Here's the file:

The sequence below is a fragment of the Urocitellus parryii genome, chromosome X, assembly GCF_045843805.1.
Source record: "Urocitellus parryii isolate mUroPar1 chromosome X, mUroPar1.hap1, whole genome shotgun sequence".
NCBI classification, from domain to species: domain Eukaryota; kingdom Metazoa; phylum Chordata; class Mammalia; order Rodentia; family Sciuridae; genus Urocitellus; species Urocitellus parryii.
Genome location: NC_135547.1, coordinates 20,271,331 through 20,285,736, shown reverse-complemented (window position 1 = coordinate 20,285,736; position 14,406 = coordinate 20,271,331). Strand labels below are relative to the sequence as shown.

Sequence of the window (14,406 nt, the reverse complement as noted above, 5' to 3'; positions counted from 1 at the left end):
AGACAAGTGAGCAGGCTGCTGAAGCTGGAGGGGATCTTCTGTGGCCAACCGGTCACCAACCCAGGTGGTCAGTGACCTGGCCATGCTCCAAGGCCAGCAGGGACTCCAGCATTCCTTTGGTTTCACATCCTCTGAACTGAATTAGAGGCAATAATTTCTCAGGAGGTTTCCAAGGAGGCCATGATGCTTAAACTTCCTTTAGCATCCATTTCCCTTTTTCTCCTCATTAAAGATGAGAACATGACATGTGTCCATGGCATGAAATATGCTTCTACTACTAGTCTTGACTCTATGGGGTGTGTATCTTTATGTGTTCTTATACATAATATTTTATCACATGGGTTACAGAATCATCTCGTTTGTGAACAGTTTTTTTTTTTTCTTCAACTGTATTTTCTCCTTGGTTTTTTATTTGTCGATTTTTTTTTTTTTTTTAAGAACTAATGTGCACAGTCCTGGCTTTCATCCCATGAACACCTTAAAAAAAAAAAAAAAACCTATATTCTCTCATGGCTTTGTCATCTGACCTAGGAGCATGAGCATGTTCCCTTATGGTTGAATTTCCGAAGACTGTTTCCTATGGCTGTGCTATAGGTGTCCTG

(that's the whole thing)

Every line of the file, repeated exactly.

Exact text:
The sequence below is a fragment of the Urocitellus parryii genome, chromosome X, assembly GCF_045843805.1.
Source record: "Urocitellus parryii isolate mUroPar1 chromosome X, mUroPar1.hap1, whole genome shotgun sequence".
NCBI classification, from domain to species: domain Eukaryota; kingdom Metazoa; phylum Chordata; class Mammalia; order Rodentia; family Sciuridae; genus Urocitellus; species Urocitellus parryii.
Genome location: NC_135547.1, coordinates 20,271,331 through 20,285,736, shown reverse-complemented (window position 1 = coordinate 20,285,736; position 14,406 = coordinate 20,271,331). Strand labels below are relative to the sequence as shown.

Sequence of the window (14,406 nt, the reverse complement as noted above, 5' to 3'; positions counted from 1 at the left end):
AGACAAGTGAGCAGGCTGCTGAAGCTGGAGGGGATCTTCTGTGGCCAACCGGTCACCAACCCAGGTGGTCAGTGACCTGGCCATGCTCCAAGGCCAGCAGGGACTCCAGCATTCCTTTGGTTTCACATCCTCTGAACTGAATTAGAGGCAATAATTTCTCAGGAGGTTTCCAAGGAGGCCATGATGCTTAAACTTCCTTTAGCATCCATTTCCCTTTTTCTCCTCATTAAAGATGAGAACATGACATGTGTCCATGGCATGAAATATGCTTCTACTACTAGTCTTGACTCTATGGGGTGTGTATCTTTATGTGTTCTTATACATAATATTTTATCACATGGGTTACAGAATCATCTCGTTTGTGAACAGTTTTTTTTTTTTCTTCAACTGTATTTTCTCCTTGGTTTTTTATTTGTCGATTTTTTTTTTTTTTTTAAGAACTAATGTGCACAGTCCTGGCTTTCATCCCATGAACACCTTAAAAAAAAAAAAAAAACCTATATTCTCTCATGGCTTTGTCATCTGACCTAGGAGCATGAGCATGTTCCCTTATGGTTGAATTTCCGAAGACTGTTTCCTATGGCTGTGCTATAGGTGTCCTG